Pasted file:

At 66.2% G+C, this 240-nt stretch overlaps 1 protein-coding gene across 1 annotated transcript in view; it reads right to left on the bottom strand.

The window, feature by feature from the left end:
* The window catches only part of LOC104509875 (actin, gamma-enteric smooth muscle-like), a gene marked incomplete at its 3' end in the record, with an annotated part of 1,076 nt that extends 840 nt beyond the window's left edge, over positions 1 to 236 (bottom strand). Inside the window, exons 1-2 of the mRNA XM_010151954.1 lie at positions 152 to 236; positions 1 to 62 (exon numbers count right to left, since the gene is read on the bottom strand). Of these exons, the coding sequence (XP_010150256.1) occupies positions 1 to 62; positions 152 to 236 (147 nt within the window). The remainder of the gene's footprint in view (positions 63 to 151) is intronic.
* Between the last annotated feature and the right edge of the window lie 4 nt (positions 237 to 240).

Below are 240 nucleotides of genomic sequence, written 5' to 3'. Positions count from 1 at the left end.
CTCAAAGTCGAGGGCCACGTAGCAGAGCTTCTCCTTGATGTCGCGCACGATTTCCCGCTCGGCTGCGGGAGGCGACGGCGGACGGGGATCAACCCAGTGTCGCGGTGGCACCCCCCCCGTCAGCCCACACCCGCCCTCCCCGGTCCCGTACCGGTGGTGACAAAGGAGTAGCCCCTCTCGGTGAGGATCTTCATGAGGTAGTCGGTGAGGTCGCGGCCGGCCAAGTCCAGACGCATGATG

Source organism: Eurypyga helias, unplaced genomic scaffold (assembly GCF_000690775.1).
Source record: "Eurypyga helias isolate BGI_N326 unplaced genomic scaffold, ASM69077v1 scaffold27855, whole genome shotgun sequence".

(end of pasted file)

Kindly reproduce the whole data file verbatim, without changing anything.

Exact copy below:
At 66.2% G+C, this 240-nt stretch overlaps 1 protein-coding gene across 1 annotated transcript in view; it reads right to left on the bottom strand.

The window, feature by feature from the left end:
* The window catches only part of LOC104509875 (actin, gamma-enteric smooth muscle-like), a gene marked incomplete at its 3' end in the record, with an annotated part of 1,076 nt that extends 840 nt beyond the window's left edge, over positions 1 to 236 (bottom strand). Inside the window, exons 1-2 of the mRNA XM_010151954.1 lie at positions 152 to 236; positions 1 to 62 (exon numbers count right to left, since the gene is read on the bottom strand). Of these exons, the coding sequence (XP_010150256.1) occupies positions 1 to 62; positions 152 to 236 (147 nt within the window). The remainder of the gene's footprint in view (positions 63 to 151) is intronic.
* Between the last annotated feature and the right edge of the window lie 4 nt (positions 237 to 240).

Below are 240 nucleotides of genomic sequence, written 5' to 3'. Positions count from 1 at the left end.
CTCAAAGTCGAGGGCCACGTAGCAGAGCTTCTCCTTGATGTCGCGCACGATTTCCCGCTCGGCTGCGGGAGGCGACGGCGGACGGGGATCAACCCAGTGTCGCGGTGGCACCCCCCCCGTCAGCCCACACCCGCCCTCCCCGGTCCCGTACCGGTGGTGACAAAGGAGTAGCCCCTCTCGGTGAGGATCTTCATGAGGTAGTCGGTGAGGTCGCGGCCGGCCAAGTCCAGACGCATGATG

Source organism: Eurypyga helias, unplaced genomic scaffold (assembly GCF_000690775.1).
Source record: "Eurypyga helias isolate BGI_N326 unplaced genomic scaffold, ASM69077v1 scaffold27855, whole genome shotgun sequence".